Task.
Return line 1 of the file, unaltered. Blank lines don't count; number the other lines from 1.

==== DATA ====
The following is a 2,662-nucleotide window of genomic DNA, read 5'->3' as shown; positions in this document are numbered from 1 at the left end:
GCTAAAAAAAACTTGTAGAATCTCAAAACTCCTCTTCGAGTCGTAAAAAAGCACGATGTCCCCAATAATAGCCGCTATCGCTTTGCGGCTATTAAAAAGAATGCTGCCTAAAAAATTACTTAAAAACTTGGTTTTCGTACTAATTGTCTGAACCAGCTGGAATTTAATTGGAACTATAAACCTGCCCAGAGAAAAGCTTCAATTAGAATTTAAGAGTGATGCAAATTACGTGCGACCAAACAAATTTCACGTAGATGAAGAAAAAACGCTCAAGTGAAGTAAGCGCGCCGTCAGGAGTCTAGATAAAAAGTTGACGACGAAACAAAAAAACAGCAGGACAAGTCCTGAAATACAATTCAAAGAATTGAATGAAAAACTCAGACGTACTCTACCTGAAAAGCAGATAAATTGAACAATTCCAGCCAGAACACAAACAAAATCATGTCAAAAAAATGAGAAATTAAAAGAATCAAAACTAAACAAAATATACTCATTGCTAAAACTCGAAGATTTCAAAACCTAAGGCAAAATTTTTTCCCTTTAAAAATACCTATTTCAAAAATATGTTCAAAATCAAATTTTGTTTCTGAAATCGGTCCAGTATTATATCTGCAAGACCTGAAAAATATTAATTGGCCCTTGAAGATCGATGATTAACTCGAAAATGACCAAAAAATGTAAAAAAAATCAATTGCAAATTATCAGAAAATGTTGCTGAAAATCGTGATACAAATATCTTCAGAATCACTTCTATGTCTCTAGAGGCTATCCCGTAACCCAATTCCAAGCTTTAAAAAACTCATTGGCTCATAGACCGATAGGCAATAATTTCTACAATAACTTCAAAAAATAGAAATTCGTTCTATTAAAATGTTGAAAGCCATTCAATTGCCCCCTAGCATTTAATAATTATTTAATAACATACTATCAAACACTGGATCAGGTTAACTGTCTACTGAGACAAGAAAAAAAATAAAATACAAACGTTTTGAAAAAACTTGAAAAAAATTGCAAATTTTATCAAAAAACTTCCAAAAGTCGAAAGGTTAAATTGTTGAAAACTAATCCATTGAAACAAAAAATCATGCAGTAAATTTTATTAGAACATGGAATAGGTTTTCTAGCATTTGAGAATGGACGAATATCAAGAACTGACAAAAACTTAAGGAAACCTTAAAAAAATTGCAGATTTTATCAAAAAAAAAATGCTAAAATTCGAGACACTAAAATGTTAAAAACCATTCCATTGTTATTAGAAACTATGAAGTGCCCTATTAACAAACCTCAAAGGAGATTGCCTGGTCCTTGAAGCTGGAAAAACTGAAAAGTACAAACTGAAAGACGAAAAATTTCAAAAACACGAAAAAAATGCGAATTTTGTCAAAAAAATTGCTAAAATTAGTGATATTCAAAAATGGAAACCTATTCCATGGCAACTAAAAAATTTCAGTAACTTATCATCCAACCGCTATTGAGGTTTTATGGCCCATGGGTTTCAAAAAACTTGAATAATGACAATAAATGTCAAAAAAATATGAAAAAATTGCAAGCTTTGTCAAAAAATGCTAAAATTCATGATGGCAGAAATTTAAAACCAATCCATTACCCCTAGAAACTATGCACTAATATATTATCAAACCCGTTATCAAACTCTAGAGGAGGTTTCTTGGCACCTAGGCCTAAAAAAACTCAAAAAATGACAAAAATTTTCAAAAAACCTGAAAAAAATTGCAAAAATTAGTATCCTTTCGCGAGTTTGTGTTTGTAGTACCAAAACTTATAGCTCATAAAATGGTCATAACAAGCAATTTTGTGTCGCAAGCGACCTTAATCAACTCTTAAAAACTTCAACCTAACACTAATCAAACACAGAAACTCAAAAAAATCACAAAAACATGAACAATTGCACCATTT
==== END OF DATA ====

The following is a 2,662-nucleotide window of genomic DNA, read 5'->3' as shown; positions in this document are numbered from 1 at the left end: